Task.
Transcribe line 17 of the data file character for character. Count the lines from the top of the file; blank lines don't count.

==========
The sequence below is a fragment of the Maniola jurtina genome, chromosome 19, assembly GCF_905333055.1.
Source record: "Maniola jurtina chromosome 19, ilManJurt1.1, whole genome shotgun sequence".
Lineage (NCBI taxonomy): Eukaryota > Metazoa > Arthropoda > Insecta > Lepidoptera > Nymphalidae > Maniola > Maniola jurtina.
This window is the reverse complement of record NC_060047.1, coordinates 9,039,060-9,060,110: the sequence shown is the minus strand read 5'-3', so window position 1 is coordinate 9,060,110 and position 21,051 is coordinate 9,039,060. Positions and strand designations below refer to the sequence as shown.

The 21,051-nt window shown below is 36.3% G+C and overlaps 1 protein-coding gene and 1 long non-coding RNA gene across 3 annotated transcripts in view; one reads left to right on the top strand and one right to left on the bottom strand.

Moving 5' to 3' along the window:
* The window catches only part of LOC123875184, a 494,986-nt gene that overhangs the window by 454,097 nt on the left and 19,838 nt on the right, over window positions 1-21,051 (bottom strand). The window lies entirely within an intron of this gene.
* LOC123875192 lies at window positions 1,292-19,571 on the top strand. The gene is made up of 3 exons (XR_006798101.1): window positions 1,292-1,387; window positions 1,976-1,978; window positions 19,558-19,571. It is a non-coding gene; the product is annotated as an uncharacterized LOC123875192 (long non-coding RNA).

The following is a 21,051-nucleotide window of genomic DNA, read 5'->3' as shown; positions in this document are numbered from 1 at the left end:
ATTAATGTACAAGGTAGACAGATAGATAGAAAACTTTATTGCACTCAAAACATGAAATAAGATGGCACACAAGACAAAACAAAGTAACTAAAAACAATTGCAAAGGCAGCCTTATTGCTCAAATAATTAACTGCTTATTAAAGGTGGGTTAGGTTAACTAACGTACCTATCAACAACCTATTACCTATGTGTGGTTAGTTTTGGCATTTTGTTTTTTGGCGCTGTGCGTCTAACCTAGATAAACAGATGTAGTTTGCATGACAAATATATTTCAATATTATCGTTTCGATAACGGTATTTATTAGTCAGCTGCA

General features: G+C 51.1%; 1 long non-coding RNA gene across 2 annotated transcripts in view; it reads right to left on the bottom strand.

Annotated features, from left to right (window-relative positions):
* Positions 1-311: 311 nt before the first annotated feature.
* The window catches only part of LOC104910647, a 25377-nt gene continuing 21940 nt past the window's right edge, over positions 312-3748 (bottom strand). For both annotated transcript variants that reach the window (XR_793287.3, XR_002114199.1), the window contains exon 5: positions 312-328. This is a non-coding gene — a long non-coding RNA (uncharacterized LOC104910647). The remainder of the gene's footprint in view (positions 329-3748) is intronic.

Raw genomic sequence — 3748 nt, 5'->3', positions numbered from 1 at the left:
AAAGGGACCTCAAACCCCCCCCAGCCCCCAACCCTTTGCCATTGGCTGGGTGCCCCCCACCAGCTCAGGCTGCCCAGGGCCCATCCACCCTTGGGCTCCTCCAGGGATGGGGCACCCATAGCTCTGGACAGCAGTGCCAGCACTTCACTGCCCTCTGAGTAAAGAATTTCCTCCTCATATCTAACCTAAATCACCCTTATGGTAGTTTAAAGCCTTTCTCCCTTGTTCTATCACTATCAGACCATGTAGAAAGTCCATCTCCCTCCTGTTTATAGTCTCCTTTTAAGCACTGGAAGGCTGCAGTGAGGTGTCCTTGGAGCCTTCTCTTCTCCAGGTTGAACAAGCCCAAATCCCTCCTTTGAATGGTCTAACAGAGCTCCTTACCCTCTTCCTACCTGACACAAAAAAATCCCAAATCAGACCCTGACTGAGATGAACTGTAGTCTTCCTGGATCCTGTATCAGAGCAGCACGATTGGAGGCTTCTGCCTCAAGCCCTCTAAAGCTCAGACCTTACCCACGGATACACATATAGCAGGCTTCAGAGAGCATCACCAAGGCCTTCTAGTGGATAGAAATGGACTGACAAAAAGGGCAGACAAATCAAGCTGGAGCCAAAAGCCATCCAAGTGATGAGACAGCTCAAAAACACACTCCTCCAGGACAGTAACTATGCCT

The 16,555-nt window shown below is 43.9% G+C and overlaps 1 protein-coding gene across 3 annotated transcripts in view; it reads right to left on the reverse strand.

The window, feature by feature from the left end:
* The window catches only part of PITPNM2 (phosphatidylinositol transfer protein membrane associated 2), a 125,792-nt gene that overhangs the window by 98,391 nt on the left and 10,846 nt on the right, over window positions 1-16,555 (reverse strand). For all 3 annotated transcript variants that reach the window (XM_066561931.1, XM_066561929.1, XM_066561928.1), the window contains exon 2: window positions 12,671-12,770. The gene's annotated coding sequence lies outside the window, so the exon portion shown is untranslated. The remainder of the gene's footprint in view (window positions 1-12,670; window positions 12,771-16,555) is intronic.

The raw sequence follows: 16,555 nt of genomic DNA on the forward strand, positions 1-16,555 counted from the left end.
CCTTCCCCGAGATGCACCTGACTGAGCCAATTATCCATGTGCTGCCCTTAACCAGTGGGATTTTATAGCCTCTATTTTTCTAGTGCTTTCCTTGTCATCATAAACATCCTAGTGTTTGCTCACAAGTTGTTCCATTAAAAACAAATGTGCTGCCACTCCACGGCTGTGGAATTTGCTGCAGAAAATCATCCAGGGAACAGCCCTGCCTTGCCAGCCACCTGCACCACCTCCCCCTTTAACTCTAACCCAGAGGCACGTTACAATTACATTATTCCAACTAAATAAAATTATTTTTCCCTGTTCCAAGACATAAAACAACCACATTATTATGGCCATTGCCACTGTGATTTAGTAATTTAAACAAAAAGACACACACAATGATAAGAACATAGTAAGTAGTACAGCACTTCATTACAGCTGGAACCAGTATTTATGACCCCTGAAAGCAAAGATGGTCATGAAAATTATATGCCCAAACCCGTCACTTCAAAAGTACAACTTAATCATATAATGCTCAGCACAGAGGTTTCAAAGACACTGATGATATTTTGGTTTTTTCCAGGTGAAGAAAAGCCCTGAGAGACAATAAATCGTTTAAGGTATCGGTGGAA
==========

The 16,555-nt window shown below is 43.9% G+C and overlaps 1 protein-coding gene across 3 annotated transcripts in view; it reads right to left on the reverse strand.